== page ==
# uncomment line if you are using Adafruit 16x9 Charlieplexed PWM LED Matrix
display = adafruit_is31fl3731.CharlieBonnet(i2c)
# initial display using Pimoroni Scroll Phat HD LED 17 x 7
# display = adafruit_is31fl3731.ScrollPhatHD(i2c)

text_to_show = "Adafruit!!"

# Create a framebuffer for our display
buf = bytearray(32)  # 2 bytes tall x 16 wide = 32 bytes (9 bits is 2 bytes)
fb = adafruit_framebuf.FrameBuffer(
    buf, display.width, display.height, adafruit_framebuf.MVLSB
)


frame = 0  # start with frame 0
while True:
    for i in range(len(text_to_show) * 9):
        fb.fill(0)
        fb.text(text_to_show, -i + display.width, 0, color=1)

        # to improve the display flicker we can use two frame
        # fill the next frame with scrolling text, then
        # show it.
        display.frame(frame, show=False)
        # turn all LEDs off
        display.fill(0)
        for x in range(display.width):
            # using the FrameBuffer text result
            bite = buf[x]
            for y in range(display.height):
                bit = 1 << y & bite
                # if bit > 0 then set the pixel brightness
                if bit:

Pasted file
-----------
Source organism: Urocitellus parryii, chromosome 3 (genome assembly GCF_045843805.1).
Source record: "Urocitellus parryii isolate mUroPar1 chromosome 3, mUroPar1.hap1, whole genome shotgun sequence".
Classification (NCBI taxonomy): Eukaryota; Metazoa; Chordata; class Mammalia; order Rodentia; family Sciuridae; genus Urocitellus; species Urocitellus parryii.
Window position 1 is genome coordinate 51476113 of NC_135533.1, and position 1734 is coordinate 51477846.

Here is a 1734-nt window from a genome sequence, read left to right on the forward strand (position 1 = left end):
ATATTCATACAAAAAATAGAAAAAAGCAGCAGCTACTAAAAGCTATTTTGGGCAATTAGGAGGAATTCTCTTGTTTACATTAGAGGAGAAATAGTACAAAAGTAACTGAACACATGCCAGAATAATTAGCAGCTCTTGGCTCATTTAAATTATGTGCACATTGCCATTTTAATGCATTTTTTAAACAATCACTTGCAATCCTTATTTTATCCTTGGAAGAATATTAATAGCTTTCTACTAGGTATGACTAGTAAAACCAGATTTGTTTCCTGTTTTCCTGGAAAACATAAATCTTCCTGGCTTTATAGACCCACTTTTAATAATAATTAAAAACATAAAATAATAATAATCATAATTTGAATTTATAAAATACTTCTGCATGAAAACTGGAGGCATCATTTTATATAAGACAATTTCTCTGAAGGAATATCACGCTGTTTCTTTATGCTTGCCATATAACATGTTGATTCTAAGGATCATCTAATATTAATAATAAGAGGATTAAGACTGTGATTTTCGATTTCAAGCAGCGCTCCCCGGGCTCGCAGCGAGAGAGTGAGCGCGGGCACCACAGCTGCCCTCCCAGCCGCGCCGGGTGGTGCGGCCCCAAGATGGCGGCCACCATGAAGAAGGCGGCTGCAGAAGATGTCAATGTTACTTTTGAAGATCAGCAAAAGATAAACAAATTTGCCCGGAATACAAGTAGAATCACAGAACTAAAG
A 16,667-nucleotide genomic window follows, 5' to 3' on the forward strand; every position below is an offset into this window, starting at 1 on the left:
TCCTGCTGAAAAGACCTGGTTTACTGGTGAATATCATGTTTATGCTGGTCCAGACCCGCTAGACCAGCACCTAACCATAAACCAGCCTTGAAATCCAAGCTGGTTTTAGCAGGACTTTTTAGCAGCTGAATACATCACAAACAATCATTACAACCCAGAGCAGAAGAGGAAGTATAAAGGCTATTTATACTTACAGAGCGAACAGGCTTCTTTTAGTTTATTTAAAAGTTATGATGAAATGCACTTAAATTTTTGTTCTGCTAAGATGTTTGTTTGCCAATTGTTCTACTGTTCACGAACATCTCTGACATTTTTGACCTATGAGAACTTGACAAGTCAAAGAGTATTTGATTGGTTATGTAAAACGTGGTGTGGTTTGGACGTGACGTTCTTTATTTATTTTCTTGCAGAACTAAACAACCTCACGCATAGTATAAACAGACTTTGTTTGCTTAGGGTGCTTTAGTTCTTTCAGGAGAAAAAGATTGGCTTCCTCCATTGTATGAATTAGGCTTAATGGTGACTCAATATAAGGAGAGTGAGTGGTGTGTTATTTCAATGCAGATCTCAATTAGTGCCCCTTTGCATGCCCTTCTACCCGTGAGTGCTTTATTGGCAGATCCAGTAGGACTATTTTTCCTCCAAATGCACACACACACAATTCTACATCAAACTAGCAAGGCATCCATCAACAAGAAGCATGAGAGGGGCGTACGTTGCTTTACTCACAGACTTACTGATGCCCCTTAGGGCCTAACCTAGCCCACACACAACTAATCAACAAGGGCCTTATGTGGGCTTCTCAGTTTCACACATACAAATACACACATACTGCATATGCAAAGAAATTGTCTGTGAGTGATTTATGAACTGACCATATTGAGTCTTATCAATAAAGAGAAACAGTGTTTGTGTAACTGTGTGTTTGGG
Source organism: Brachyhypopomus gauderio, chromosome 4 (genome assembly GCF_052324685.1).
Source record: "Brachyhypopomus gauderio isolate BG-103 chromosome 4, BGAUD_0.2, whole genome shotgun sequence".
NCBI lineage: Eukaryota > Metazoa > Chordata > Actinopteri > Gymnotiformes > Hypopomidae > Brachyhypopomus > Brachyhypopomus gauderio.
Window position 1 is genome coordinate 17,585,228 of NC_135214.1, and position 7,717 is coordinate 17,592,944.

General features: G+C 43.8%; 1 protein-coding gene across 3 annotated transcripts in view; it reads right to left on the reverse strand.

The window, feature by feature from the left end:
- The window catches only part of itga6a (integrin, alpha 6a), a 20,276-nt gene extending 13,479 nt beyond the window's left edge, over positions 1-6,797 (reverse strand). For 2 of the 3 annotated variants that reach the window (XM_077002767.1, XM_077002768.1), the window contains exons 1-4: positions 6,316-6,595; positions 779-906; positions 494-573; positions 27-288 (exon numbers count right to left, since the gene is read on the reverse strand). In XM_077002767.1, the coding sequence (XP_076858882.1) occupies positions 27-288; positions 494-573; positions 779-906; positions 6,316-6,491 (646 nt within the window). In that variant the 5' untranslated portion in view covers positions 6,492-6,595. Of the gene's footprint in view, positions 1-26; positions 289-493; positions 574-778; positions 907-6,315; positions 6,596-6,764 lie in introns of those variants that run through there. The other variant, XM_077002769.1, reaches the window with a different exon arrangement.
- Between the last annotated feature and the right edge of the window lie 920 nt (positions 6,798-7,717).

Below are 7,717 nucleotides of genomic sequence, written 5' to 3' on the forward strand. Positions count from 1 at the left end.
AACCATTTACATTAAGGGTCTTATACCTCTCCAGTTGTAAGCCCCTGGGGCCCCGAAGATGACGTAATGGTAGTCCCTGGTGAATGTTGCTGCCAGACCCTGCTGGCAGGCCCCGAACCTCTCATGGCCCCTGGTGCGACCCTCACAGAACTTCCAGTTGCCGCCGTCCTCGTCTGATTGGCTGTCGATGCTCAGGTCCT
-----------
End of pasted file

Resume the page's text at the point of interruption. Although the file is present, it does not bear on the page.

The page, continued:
display.pixel(x, y, 50)

        # now that the frame is filled, show it.
        display.frame(frame, show=True)
        frame = 0 if frame else 1

Python Examples

If you want to expand the capabilities of the CharliePlex LED Matrix even more, we can add Pillow into the mix. So we'll show you how to add Pillow and then go over a couple of examples that use Pillow.

Additional Setup

If you haven't already installed the library, follow the setup section on the Python & CircuitPython page. If you have, then continue.

DejaVu TTF Font

Raspberry Pi usually comes with the DejaVu font already installed, but in case it didn't, you can run the following to install it:

  • sudo apt-get install ttf-dejavu

Pillow Library

We also need Pillow, also known as PIL, the Python Imaging Library, to allow using text with custom fonts. There are several system libraries that PIL relies on, so installing via a package manager is the easiest way to bring in everything:

  • sudo apt-get install python3-pil

That's it. You should be ready to go.

Speeding up the Display on Raspberry Pi

For the best performance, especially if you are doing fast animations, you'll want to tweak the I2C core to run at 1MHz. By default it may be 100KHz or 400KHz

To do this, edit the config with sudo nano /boot/config.txt

and add to the end of the file

dtparam=i2c_baudrate=1000000